Politics

Taped Conversation Reveals How National Democrats Try to Dissuade Insurgent Challengers

WASHINGTON, DC - APRIL 12:  House Minority Whip Steny Hoyer (D-MD) (L) talks with the Smithsonian's National Museum of African American History and Culture founding Director Lonnie Bunch at the conclusion of a ceremony to mark the 50th anniversary of the assassination of Dr. Martin Luther King Jr. with House Minority Leader Nancy Pelosi (D-CA) (L) and Speaker of the House Paul Ryan (R-WI) in Statuary Hall at the U.S. Capitol April 12, 2018 in Washington, DC. The House of Representatives memorialized the day that Nobel Peace Prize and American civil rights leader King was killed while supporting a sanitation workers strike in Memphis, Tennessee.  (Photo by Chip Somodevilla/Getty Images)
House Minority Whip Steny Hoyer. Chip Somodevilla/Getty Images

On Thursday, the Intercept released audio of House Minority Whip Steny Hoyer urging former Energy Department official Levi Tillemann to drop out of the Democratic primary for a Colorado House seat, in order to help another candidate, Jason Crow. In the conversation, Hoyer tries to explain why party leaders have put their thumb on the scales for certain candidates in Democratic primaries this year. From the Intercept:

“Yeah, I’m for Crow,” Hoyer explained. “I am for Crow because a judgment was made very early on. I didn’t know Crow. I didn’t participate in the decision. But a decision was made early on by the Colorado delegation,” he said, referencing the three House Democrats elected from Colorado.

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[…] “Staying out of primaries sounds small-D democratic, very intellectual, and very interesting,” said Hoyer. “But if you stay out of primaries, and somebody wins in the primary who can’t possibly win in the general,” the Maryland representative said, citing the surprise victory of Democrat Doug Jones over Republican Roy Moore in the Alabama Senate election, “I’m not saying you’re that person.” But staying out of primaries, he argued, is “not very smart strategy.”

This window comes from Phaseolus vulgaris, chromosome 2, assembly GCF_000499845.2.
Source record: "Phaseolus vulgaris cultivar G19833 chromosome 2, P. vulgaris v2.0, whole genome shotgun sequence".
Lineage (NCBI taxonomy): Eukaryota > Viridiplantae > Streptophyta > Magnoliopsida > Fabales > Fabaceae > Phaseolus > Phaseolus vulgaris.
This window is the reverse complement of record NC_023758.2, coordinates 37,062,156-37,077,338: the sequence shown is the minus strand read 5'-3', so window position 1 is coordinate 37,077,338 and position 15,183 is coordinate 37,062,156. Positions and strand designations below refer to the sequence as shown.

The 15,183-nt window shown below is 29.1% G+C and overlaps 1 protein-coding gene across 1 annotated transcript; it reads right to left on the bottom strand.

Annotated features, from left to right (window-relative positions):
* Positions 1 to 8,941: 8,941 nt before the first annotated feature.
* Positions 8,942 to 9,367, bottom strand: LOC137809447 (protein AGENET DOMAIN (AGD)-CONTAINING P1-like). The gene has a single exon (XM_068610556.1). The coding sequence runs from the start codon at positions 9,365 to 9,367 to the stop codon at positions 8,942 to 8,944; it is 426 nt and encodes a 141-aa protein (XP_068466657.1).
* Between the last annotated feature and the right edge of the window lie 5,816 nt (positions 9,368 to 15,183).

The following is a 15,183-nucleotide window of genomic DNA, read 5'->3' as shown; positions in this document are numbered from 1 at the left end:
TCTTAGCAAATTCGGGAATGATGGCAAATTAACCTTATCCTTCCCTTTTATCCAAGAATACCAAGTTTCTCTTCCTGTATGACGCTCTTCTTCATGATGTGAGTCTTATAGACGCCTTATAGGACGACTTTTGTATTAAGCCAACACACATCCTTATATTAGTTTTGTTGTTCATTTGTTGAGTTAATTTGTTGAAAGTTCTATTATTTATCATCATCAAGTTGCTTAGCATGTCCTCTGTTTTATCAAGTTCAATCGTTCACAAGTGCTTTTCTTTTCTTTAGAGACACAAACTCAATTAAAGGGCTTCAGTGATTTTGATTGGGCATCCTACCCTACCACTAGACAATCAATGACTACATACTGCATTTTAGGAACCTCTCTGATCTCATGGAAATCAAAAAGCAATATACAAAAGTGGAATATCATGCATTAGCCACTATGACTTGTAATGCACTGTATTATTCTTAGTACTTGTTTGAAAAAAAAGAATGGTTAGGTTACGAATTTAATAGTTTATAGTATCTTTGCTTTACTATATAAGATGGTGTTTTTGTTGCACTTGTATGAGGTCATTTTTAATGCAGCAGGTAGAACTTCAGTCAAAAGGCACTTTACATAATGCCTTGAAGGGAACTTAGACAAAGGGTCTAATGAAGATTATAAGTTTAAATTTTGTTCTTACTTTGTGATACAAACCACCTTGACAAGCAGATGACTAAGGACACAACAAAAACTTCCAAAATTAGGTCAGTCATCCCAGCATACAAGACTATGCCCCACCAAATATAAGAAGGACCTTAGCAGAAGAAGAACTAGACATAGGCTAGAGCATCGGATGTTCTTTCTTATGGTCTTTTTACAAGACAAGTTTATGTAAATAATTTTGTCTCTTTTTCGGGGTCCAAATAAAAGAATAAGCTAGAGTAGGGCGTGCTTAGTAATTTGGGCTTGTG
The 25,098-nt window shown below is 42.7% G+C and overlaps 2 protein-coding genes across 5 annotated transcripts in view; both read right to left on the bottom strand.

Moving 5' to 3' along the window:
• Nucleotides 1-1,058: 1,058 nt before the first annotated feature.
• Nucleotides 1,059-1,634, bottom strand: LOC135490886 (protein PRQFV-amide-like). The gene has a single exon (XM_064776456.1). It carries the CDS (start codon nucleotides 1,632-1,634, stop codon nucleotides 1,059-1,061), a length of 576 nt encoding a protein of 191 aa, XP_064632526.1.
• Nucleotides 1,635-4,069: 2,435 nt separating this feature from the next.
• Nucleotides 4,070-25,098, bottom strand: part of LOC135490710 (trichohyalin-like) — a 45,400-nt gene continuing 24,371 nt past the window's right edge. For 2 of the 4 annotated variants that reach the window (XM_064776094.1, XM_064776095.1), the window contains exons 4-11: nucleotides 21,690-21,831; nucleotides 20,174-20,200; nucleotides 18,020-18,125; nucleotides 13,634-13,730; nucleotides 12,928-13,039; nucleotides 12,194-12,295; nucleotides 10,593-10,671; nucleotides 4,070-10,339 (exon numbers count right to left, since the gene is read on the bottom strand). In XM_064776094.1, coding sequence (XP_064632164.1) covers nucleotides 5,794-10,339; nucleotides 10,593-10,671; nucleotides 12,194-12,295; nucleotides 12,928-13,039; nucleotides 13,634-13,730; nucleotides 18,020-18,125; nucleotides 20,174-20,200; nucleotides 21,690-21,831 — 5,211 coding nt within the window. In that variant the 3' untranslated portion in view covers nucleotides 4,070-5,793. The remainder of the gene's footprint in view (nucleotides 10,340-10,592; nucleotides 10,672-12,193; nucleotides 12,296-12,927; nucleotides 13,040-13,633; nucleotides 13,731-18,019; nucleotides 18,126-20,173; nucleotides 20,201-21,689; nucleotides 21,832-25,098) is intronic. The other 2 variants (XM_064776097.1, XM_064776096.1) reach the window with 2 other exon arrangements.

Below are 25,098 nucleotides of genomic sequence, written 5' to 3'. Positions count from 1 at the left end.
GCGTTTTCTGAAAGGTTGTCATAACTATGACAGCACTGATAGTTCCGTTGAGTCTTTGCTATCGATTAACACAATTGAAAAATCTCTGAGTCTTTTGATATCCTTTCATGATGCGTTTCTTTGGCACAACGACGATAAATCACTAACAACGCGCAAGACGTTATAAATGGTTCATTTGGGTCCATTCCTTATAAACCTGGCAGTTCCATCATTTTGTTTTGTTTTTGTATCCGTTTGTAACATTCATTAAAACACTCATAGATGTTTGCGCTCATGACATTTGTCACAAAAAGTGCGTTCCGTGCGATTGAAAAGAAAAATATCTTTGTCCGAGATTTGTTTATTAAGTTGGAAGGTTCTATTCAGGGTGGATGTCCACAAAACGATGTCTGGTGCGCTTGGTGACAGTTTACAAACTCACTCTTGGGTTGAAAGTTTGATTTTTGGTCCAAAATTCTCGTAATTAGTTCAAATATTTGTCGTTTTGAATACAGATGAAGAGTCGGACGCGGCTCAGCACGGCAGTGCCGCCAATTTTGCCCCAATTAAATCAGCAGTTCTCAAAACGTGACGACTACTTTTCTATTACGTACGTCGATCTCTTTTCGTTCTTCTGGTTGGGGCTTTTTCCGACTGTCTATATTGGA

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The DCCC has been criticized by progressive activists in recent months over its perceived preference for moderate candidates and interventions in primary races. In February, the group released opposition research on Laura Moser, a House candidate in Texas, who had been endorsed by Bernie Sanders’ group Our Revolution. The DCCC’s move appeared to backfire, when Moser got a surge of fundraising after the committee posted its oppo, and it may have helped carry Moser into next month’s runoff.

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Tilleman, a progressive running on Medicare for All among other proposals, may be hoping for a similar bump. After secretly taping the conversation with Hoyer and providing it to the Intercept, he has been promoting the story on his Twitter account. Tilleman has trailed Crow, a corporate lawyer, in fundraising for most of the race. Crow was placed on the Democratic Congressional Campaign Committee’s (DCCC) list of candidates in target “Red to Blue” districts in November. The winner will face Rep. Mike Coffman in what is considered a toss-up race this November.

During her weekly news conference, House Minority Leader Nancy Pelosi criticized the recording of Hoyer’s comments. “I don’t know that a person can tape a person without the person’s consent and then release it to the press,” she said. “In terms of candidates and campaigns I don’t see anything inappropriate in what Mr. Hoyer was engaged in — a conversation about the realities of life in the race as to who can make the general election.”

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